concert-tickets Photo Credit: iStock

Fyre Festival fraudster William McFarland was back in federal custody Tuesday after prosecutors with the U.S. Attorney’s Office for the Southern District of New York filed new charges against McFarland for allegedly orchestrating another fraudulent ticket scheme.

McFarland pleaded guilty back in March to defrauding more than 80 investors in the Fyre Festival debacle that ended up costing them a loss of more than $24 million, as well as a ticket vendor $2 million in losses. The music festival, sold as a luxury Bahamas get-away featuring some of the biggest artists in pop music with ticket prices starting at around $1,200, proved to be anything but high-end, with attendees arriving to bare-bones amenities and cancelled performances.

Despite these setbacks, prosecutors allege McFarland decided to redouble his scamming ways.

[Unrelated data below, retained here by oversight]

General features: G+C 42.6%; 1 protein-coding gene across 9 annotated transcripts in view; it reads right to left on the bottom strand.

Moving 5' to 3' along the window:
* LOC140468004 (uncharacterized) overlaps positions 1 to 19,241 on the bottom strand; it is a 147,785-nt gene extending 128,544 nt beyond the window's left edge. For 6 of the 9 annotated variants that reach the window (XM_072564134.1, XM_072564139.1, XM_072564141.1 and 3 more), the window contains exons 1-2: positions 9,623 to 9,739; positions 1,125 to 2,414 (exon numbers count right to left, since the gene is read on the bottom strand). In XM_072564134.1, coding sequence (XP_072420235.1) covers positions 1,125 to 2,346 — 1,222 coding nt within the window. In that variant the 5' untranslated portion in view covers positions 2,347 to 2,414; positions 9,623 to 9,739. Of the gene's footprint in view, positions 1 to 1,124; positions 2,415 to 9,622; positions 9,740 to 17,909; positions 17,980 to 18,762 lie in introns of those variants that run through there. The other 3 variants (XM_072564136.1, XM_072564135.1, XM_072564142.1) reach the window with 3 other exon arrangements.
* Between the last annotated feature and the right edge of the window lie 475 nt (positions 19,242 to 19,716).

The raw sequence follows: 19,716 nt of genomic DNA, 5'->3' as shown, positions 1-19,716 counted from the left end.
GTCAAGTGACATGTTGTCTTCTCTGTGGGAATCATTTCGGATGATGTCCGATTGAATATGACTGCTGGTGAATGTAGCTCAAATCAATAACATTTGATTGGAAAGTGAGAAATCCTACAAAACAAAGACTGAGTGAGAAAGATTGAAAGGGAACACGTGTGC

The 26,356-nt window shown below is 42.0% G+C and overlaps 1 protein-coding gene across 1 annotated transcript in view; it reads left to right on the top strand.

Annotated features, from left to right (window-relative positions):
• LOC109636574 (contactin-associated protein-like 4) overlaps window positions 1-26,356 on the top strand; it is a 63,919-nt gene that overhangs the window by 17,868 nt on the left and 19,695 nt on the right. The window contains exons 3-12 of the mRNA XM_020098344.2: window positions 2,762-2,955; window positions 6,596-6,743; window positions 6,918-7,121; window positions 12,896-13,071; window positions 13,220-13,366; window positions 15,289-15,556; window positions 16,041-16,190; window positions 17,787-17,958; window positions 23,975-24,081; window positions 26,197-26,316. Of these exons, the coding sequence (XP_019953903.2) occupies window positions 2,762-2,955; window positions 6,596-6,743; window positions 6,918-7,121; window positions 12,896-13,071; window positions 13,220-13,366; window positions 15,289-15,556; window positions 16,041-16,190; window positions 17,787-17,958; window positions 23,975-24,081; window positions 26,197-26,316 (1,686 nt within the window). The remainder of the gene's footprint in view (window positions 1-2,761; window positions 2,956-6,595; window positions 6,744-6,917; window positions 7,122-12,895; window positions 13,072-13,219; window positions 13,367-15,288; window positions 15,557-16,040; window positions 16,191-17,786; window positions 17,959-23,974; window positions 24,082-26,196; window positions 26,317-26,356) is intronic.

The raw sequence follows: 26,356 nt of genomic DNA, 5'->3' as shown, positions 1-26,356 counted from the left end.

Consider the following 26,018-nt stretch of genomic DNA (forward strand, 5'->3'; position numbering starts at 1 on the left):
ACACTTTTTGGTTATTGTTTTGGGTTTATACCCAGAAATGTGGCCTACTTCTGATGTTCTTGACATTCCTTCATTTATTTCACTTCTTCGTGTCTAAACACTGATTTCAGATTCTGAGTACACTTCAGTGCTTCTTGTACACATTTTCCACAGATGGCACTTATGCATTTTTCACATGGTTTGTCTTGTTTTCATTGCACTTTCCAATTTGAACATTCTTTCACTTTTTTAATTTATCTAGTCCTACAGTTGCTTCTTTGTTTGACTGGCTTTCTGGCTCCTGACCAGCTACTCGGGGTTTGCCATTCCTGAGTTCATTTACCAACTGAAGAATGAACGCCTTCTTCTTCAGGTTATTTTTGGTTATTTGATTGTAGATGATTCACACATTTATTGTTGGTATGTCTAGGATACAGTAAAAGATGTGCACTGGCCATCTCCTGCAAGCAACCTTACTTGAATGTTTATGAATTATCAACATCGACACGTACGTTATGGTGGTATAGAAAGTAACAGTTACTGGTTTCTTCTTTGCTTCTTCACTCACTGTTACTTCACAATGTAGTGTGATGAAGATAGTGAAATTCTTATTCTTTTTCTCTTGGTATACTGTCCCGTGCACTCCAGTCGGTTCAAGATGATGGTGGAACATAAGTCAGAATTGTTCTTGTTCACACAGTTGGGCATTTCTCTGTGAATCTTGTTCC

“William McFarland, already awaiting sentencing for a prior fraud scheme, allegedly continued to conduct criminal business as usual, selling nonexistent tickets to fashion, music, and sporting events,” Manhattan U.S. Attorney Geoffrey Berman said in a statement.

McFarland’s purported exclusive event ticket company, NYC VIP Access, had, in reality, no access to events for which he sold tickets, according to Berman.

Prosecutors say beginning in late 2017 McFarland began reaching out to customers connected to an earlier venture McFarland claimed was shuttered because of bad publicity around the Fyre Festival. They were told NYC VIP had access to tickets to such events as the Met Gala, Burning Man, the Grammy Awards, as well as a Cleveland Cavaliers basketball game that included a team dinner with LeBron James.

In total, federal authorities say McFarland was able to charge at least 15 customers for $100,000 worth of tickets that he either failed to provide or provided not as advertised. He now is charged with a new count of wire fraud, as well as a count of money laundering. He was presented before U.S. Magistrate Judge Gabriel Gorenstein on Tuesday evening.

An attorney for McFarland could not be reached for comment.